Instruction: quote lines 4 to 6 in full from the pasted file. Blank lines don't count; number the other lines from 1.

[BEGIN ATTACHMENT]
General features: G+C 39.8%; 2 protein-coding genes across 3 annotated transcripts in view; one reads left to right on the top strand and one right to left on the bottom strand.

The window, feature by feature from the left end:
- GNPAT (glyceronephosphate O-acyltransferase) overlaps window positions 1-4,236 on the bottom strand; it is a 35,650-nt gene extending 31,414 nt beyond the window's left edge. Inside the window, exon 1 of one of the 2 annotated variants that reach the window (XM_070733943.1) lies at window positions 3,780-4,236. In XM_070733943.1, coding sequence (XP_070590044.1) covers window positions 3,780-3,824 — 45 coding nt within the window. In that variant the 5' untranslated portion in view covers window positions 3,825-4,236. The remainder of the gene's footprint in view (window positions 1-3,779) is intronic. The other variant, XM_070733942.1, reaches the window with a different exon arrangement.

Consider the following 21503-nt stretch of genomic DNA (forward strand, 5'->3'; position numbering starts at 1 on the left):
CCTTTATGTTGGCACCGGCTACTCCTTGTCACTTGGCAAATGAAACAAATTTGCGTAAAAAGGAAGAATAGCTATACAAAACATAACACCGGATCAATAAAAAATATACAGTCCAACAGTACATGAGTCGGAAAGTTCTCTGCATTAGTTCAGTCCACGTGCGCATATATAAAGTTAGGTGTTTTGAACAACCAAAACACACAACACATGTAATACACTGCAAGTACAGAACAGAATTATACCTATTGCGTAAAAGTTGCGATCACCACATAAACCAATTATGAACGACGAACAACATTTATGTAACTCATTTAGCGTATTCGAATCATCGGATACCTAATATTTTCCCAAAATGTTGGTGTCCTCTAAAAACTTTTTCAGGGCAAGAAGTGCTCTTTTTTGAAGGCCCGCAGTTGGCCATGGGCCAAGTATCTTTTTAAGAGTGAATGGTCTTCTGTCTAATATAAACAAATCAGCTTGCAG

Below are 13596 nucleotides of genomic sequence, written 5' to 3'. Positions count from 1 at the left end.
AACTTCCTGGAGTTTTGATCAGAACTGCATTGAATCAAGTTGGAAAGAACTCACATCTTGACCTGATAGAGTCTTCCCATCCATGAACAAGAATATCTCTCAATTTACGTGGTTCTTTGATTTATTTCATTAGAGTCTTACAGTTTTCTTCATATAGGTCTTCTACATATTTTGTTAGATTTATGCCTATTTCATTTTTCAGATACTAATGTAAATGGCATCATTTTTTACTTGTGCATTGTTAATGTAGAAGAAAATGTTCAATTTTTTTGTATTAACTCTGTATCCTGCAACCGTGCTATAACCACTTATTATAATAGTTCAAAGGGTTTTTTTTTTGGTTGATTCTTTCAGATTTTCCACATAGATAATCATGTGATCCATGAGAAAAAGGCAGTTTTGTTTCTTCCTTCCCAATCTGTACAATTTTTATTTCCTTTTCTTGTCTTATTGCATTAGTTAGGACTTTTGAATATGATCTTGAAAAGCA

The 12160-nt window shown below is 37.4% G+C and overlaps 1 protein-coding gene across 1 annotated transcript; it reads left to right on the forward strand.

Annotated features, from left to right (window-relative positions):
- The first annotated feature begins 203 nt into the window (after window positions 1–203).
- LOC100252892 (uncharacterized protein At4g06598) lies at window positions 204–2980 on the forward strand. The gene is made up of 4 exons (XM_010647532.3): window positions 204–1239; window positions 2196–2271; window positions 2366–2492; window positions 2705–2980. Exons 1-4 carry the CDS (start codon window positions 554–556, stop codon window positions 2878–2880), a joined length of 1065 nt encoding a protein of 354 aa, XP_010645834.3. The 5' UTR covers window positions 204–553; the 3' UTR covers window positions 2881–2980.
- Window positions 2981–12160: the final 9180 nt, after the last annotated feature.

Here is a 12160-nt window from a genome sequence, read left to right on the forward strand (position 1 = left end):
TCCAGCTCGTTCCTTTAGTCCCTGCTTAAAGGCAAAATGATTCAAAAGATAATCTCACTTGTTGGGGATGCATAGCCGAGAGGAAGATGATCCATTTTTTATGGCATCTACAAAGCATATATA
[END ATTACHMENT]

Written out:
Consider the following 21503-nt stretch of genomic DNA (forward strand, 5'->3'; position numbering starts at 1 on the left):
CCTTTATGTTGGCACCGGCTACTCCTTGTCACTTGGCAAATGAAACAAATTTGCGTAAAAAGGAAGAATAGCTATACAAAACATAACACCGGATCAATAAAAAATATACAGTCCAACAGTACATGAGTCGGAAAGTTCTCTGCATTAGTTCAGTCCACGTGCGCATATATAAAGTTAGGTGTTTTGAACAACCAAAACACACAACACATGTAATACACTGCAAGTACAGAACAGAATTATACCTATTGCGTAAAAGTTGCGATCACCACATAAACCAATTATGAACGACGAACAACATTTATGTAACTCATTTAGCGTATTCGAATCATCGGATACCTAATATTTTCCCAAAATGTTGGTGTCCTCTAAAAACTTTTTCAGGGCAAGAAGTGCTCTTTTTTGAAGGCCCGCAGTTGGCCATGGGCCAAGTATCTTTTTAAGAGTGAATGGTCTTCTGTCTAATATAAACAAATCAGCTTGCAG

Below are 13596 nucleotides of genomic sequence, written 5' to 3'. Positions count from 1 at the left end.